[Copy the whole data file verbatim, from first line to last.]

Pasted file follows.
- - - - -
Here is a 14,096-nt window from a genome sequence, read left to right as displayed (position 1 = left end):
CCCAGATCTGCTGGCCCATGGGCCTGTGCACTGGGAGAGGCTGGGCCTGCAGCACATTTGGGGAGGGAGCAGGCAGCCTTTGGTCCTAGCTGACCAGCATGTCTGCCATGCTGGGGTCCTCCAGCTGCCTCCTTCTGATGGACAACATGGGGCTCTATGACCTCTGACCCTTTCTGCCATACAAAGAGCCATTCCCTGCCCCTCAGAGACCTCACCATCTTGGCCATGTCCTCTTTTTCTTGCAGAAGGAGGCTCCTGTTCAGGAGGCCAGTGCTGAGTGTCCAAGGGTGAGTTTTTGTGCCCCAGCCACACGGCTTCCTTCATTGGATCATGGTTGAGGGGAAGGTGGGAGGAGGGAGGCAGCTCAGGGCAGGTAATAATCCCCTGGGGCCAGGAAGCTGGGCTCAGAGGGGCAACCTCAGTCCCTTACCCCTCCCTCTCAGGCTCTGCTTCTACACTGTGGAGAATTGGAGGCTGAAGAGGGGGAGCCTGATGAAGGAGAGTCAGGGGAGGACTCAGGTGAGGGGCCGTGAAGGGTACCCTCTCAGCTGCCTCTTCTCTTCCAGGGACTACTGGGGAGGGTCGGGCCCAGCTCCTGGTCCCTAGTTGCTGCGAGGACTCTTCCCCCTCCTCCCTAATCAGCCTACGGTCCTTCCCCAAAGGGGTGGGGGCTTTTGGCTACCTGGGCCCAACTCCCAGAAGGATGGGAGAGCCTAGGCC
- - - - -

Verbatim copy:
Here is a 14,096-nt window from a genome sequence, read left to right as displayed (position 1 = left end):
CCCAGATCTGCTGGCCCATGGGCCTGTGCACTGGGAGAGGCTGGGCCTGCAGCACATTTGGGGAGGGAGCAGGCAGCCTTTGGTCCTAGCTGACCAGCATGTCTGCCATGCTGGGGTCCTCCAGCTGCCTCCTTCTGATGGACAACATGGGGCTCTATGACCTCTGACCCTTTCTGCCATACAAAGAGCCATTCCCTGCCCCTCAGAGACCTCACCATCTTGGCCATGTCCTCTTTTTCTTGCAGAAGGAGGCTCCTGTTCAGGAGGCCAGTGCTGAGTGTCCAAGGGTGAGTTTTTGTGCCCCAGCCACACGGCTTCCTTCATTGGATCATGGTTGAGGGGAAGGTGGGAGGAGGGAGGCAGCTCAGGGCAGGTAATAATCCCCTGGGGCCAGGAAGCTGGGCTCAGAGGGGCAACCTCAGTCCCTTACCCCTCCCTCTCAGGCTCTGCTTCTACACTGTGGAGAATTGGAGGCTGAAGAGGGGGAGCCTGATGAAGGAGAGTCAGGGGAGGACTCAGGTGAGGGGCCGTGAAGGGTACCCTCTCAGCTGCCTCTTCTCTTCCAGGGACTACTGGGGAGGGTCGGGCCCAGCTCCTGGTCCCTAGTTGCTGCGAGGACTCTTCCCCCTCCTCCCTAATCAGCCTACGGTCCTTCCCCAAAGGGGTGGGGGCTTTTGGCTACCTGGGCCCAACTCCCAGAAGGATGGGAGAGCCTAGGCC